Welcome home, Warriors

  • Published
  • By Col. Diane Hull
  • 319th Air Refueling Wing Commander
Home. For those returning from a long deployment, coming home can have many meanings. It could mean returning to the loving arms of family and friends. It might mean getting life back to normal. And unfortunately, for some, coming home may mean entering into an environment of conflict and change. No matter the individual meanings, one thing is certain; it is stressful.

It is not only stressful for the member, but also for their spouse or significant other, their children, friends and even co-workers. There are many reasons for the stress; however, most of the stress comes from getting reacquainted and attempting to resume exactly where the member left off prior to deploying.

For this reason, the 319th Air Refueling Wing has established several reintegration classes through the Airman and Family Readiness Center for people returning from deployments. I highly encourage members to soak up every ounce of information provided. There are also classes available to spouses and children. For class information call the Airman and Family Readiness Center at 747-3241.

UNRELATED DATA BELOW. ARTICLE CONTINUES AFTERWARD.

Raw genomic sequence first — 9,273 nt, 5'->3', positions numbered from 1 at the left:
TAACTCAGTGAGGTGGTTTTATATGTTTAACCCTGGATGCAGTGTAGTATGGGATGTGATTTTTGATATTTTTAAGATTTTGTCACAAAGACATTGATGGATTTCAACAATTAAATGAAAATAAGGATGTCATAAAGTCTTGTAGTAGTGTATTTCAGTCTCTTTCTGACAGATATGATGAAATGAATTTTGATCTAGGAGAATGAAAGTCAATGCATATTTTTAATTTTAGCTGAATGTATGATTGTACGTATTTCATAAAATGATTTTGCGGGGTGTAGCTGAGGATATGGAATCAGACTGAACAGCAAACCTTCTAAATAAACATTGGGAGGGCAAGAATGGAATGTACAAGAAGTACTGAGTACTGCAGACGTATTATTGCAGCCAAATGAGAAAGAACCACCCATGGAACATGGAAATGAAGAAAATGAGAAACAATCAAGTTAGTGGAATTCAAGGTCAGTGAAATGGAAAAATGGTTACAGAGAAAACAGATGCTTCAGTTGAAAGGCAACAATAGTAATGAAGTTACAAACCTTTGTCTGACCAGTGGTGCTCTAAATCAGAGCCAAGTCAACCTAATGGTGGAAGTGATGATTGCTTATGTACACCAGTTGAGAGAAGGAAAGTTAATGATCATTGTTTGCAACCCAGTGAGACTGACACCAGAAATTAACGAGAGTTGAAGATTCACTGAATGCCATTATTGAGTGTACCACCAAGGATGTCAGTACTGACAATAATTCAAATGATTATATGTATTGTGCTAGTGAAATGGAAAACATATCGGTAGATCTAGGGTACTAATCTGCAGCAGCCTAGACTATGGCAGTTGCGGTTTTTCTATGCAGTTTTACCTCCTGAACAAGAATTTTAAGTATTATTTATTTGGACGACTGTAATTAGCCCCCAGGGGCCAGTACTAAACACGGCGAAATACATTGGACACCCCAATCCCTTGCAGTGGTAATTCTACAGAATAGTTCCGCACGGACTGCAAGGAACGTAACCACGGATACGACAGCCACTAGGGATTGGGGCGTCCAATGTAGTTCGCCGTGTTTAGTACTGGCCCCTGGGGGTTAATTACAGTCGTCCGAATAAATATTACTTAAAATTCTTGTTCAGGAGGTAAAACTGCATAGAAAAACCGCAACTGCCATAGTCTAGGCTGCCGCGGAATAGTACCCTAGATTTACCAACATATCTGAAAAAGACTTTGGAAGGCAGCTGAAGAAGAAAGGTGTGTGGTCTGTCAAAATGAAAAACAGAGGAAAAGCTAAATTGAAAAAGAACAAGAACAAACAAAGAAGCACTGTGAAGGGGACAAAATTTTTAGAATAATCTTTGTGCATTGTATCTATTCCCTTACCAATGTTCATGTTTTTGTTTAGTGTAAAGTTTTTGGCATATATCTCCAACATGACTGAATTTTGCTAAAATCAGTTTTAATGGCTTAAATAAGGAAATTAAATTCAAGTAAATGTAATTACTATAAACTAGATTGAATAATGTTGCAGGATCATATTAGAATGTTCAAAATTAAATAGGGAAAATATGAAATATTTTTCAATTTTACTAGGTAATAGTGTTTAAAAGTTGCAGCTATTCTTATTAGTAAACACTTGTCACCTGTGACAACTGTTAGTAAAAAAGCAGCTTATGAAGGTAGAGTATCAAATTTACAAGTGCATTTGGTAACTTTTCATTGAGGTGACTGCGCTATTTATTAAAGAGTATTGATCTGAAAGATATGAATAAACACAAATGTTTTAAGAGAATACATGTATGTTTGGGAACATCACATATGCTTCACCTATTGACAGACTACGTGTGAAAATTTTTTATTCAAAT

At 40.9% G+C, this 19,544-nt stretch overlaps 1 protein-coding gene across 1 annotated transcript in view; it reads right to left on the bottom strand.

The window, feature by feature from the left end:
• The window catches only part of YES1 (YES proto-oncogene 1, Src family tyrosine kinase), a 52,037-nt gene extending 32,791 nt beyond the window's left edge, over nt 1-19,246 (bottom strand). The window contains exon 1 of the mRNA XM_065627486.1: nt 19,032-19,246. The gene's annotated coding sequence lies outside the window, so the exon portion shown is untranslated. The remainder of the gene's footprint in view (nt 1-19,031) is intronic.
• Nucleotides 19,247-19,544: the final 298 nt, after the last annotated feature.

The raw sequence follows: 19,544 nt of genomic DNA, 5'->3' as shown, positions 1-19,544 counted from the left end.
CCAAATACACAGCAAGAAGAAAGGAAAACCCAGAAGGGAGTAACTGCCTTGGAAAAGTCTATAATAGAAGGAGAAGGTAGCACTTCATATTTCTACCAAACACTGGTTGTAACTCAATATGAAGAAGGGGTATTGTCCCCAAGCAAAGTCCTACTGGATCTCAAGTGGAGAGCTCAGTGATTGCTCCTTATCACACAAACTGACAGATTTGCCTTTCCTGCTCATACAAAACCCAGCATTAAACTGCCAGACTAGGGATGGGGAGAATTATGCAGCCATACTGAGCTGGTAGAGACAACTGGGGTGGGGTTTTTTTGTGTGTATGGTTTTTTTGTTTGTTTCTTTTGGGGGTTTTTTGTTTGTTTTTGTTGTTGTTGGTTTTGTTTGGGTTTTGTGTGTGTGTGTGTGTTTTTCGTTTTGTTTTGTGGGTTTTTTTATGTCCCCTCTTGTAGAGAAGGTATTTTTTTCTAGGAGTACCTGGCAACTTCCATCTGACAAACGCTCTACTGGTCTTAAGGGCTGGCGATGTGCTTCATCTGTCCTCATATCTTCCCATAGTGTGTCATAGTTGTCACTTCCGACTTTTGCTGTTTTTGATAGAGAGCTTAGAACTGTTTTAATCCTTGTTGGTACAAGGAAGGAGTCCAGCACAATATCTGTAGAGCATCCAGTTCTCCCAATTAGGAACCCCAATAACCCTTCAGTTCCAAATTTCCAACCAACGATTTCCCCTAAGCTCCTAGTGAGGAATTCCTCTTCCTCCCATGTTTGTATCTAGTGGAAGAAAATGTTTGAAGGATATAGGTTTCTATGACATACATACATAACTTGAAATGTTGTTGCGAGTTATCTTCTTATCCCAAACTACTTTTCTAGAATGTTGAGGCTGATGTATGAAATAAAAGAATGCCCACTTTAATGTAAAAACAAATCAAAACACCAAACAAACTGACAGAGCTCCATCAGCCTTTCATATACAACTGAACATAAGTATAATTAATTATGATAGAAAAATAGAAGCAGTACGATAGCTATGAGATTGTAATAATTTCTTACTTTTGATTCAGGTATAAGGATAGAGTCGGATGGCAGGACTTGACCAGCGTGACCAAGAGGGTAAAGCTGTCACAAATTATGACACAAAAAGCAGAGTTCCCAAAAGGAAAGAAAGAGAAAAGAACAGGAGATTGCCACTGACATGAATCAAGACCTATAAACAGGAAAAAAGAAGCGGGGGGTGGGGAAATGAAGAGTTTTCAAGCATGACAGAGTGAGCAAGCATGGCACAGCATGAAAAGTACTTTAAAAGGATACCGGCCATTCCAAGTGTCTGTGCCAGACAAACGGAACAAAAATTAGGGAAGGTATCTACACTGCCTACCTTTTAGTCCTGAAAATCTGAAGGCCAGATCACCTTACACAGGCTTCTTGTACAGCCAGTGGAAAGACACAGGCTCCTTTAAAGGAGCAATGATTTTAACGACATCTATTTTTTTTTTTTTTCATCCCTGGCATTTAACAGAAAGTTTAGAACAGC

Upon returning, Airmen should realize the spouse has been mother and father during the member's absence and, in some cases, has established their own way of doing things. It can be like being a visitor in your own home. Although children initially rejoice at having a beloved parent return, the reality of having a parent back in the household may take some getting used to. Returning to normal will take considerable love, time and patience.

Spouses or significant others should realize that the Airman has been working virtually non-stop every day for the last four to six months and sometimes lived and worked in harm's way. They may need to just relax and take a breather. In most cases, they don't want or need to be bombarded with a "honey-do" list the moment they walk through the door. They may need time to do their hobby, sleep in their own bed or just sit and watch American television with American commercials.

There are also cases where the Airman just wants to have an ice-cold beer. If that is the case, it is probably a well-deserved reward. However, family, friends and co-workers alike should put the wingman concept into play. After several alcohol-free months, the Airman's tolerance level will be much lower and be affected much quicker. The second drink four months ago might not have even had an effect; however, now it could put them over the top without any notice. Airmen must understand that driving under the influence will not be tolerated. Airmen Against Drunk Driving, first sergeants, supervisors and commanders are standing by to help get Airmen home safe - have a wingman and a plan.

We are so proud of all of our redeploying warriors and their families. Please take some time to relax and reunite with friends and family. Job well done and welcome home Warriors.